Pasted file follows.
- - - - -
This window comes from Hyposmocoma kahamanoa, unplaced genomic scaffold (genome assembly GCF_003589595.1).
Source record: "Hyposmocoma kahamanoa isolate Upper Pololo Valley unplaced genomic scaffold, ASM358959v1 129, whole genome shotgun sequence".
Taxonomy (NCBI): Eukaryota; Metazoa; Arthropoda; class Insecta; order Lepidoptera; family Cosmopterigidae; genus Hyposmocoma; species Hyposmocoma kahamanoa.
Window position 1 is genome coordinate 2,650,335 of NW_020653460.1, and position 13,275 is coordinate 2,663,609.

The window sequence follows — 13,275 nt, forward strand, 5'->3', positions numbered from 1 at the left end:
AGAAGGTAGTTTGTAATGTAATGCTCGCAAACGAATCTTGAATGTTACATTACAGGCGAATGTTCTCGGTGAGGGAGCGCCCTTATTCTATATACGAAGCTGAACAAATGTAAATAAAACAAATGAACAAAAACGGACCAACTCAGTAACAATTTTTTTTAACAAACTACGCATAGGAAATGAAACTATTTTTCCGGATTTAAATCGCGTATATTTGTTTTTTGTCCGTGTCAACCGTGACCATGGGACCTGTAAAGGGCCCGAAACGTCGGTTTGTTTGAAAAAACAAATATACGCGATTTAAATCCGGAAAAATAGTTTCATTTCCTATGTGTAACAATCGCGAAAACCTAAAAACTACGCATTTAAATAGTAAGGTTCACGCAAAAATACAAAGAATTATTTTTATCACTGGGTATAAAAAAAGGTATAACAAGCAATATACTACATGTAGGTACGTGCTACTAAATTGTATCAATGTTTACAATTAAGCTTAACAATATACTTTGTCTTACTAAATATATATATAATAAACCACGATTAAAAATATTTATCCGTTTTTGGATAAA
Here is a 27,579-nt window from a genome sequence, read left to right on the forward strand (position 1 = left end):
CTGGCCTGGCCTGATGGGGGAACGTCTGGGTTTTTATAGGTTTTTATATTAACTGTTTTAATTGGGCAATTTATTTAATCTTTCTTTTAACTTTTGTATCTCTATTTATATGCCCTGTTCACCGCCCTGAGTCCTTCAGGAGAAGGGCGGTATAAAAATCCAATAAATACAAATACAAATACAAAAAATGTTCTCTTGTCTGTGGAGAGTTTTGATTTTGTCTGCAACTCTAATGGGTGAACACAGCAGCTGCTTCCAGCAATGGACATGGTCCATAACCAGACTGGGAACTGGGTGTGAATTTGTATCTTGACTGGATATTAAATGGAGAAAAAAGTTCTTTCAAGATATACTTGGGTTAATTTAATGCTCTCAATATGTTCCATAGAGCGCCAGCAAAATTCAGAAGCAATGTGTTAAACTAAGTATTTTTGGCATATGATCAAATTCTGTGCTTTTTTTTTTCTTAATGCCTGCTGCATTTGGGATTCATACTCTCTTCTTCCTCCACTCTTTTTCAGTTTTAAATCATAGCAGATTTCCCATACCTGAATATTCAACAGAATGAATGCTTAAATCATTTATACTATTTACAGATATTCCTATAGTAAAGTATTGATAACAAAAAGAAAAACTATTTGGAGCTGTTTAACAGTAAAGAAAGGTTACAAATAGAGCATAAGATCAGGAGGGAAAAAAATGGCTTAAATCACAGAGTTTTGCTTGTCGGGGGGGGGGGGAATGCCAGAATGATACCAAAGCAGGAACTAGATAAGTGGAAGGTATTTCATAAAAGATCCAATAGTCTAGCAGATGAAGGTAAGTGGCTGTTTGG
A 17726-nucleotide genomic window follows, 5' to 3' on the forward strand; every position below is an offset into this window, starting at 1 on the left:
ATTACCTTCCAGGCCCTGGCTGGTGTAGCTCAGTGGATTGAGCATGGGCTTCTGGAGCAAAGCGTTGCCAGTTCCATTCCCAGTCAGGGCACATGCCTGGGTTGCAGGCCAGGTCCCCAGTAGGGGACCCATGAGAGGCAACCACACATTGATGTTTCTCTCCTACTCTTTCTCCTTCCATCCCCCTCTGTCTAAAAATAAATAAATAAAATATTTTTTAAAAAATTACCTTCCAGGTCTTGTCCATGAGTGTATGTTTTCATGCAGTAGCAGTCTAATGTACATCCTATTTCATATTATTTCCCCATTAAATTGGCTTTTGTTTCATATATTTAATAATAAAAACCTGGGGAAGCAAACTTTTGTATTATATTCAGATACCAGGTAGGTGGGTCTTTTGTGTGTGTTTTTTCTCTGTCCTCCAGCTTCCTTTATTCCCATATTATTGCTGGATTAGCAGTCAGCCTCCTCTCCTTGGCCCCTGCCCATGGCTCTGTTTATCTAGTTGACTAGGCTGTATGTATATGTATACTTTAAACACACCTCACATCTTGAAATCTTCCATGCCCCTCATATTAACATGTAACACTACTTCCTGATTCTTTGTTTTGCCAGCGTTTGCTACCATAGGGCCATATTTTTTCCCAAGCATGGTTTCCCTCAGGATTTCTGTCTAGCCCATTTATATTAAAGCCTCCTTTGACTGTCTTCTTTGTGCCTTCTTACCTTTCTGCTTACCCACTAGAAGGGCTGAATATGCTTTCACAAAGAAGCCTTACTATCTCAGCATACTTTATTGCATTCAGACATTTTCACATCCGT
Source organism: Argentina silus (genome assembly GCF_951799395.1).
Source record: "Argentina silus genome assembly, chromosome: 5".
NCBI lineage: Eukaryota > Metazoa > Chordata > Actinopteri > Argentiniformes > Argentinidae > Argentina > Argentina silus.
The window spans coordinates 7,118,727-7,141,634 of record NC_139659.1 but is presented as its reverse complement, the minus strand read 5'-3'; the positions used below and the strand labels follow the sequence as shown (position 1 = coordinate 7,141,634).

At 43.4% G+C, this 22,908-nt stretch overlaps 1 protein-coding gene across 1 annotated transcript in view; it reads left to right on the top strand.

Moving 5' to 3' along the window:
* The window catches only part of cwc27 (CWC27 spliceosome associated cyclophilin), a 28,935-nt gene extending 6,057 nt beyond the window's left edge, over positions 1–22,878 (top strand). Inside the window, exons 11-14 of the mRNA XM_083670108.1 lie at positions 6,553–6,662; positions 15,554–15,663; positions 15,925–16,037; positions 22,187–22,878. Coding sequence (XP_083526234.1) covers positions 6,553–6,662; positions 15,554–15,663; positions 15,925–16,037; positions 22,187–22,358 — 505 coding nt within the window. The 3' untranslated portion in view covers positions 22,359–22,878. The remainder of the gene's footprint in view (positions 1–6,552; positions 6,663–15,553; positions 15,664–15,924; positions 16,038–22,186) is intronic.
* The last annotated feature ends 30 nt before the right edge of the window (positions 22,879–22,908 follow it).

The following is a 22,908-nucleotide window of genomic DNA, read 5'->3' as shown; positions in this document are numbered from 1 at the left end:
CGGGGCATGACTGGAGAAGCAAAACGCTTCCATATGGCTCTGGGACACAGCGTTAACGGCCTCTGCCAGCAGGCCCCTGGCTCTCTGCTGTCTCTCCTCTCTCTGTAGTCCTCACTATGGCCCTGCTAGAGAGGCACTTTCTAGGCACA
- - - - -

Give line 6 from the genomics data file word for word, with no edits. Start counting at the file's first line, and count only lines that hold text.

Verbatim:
AGAAGGTAGTTTGTAATGTAATGCTCGCAAACGAATCTTGAATGTTACATTACAGGCGAATGTTCTCGGTGAGGGAGCGCCCTTATTCTATATACGAAGCTGAACAAATGTAAATAAAACAAATGAACAAAAACGGACCAACTCAGTAACAATTTTTTTTAACAAACTACGCATAGGAAATGAAACTATTTTTCCGGATTTAAATCGCGTATATTTGTTTTTTGTCCGTGTCAACCGTGACCATGGGACCTGTAAAGGGCCCGAAACGTCGGTTTGTTTGAAAAAACAAATATACGCGATTTAAATCCGGAAAAATAGTTTCATTTCCTATGTGTAACAATCGCGAAAACCTAAAAACTACGCATTTAAATAGTAAGGTTCACGCAAAAATACAAAGAATTATTTTTATCACTGGGTATAAAAAAAGGTATAACAAGCAATATACTACATGTAGGTACGTGCTACTAAATTGTATCAATGTTTACAATTAAGCTTAACAATATACTTTGTCTTACTAAATATATATATAATAAACCACGATTAAAAATATTTATCCGTTTTTGGATAAA